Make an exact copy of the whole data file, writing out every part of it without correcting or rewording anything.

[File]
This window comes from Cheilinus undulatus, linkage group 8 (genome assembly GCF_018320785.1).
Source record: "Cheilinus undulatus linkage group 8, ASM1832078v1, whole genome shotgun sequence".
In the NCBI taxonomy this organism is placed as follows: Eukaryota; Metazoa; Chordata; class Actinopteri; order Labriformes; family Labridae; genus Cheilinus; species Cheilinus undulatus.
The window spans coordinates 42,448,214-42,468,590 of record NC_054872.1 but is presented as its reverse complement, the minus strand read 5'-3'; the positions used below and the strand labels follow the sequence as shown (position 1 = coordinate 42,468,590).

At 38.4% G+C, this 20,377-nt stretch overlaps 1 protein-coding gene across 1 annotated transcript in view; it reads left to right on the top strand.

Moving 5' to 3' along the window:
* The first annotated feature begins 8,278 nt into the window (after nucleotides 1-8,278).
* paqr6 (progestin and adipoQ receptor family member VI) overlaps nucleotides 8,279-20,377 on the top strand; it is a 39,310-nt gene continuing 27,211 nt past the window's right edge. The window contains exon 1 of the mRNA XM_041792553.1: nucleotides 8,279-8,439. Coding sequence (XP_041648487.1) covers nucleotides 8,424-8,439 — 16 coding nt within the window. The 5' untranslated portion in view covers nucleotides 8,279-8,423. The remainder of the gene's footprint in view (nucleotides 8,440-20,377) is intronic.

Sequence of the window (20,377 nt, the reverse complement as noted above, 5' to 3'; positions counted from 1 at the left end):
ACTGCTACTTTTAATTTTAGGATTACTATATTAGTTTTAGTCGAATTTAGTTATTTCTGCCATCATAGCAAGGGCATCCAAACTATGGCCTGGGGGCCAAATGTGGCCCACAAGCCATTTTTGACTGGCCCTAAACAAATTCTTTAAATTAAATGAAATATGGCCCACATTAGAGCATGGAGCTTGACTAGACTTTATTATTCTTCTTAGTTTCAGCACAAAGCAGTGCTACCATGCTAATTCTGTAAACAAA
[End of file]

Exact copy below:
This window comes from Cheilinus undulatus, linkage group 8 (genome assembly GCF_018320785.1).
Source record: "Cheilinus undulatus linkage group 8, ASM1832078v1, whole genome shotgun sequence".
In the NCBI taxonomy this organism is placed as follows: Eukaryota; Metazoa; Chordata; class Actinopteri; order Labriformes; family Labridae; genus Cheilinus; species Cheilinus undulatus.
The window spans coordinates 42,448,214-42,468,590 of record NC_054872.1 but is presented as its reverse complement, the minus strand read 5'-3'; the positions used below and the strand labels follow the sequence as shown (position 1 = coordinate 42,468,590).

At 38.4% G+C, this 20,377-nt stretch overlaps 1 protein-coding gene across 1 annotated transcript in view; it reads left to right on the top strand.

Moving 5' to 3' along the window:
* The first annotated feature begins 8,278 nt into the window (after nucleotides 1-8,278).
* paqr6 (progestin and adipoQ receptor family member VI) overlaps nucleotides 8,279-20,377 on the top strand; it is a 39,310-nt gene continuing 27,211 nt past the window's right edge. The window contains exon 1 of the mRNA XM_041792553.1: nucleotides 8,279-8,439. Coding sequence (XP_041648487.1) covers nucleotides 8,424-8,439 — 16 coding nt within the window. The 5' untranslated portion in view covers nucleotides 8,279-8,423. The remainder of the gene's footprint in view (nucleotides 8,440-20,377) is intronic.

Sequence of the window (20,377 nt, the reverse complement as noted above, 5' to 3'; positions counted from 1 at the left end):
ACTGCTACTTTTAATTTTAGGATTACTATATTAGTTTTAGTCGAATTTAGTTATTTCTGCCATCATAGCAAGGGCATCCAAACTATGGCCTGGGGGCCAAATGTGGCCCACAAGCCATTTTTGACTGGCCCTAAACAAATTCTTTAAATTAAATGAAATATGGCCCACATTAGAGCATGGAGCTTGACTAGACTTTATTATTCTTCTTAGTTTCAGCACAAAGCAGTGCTACCATGCTAATTCTGTAAACAAA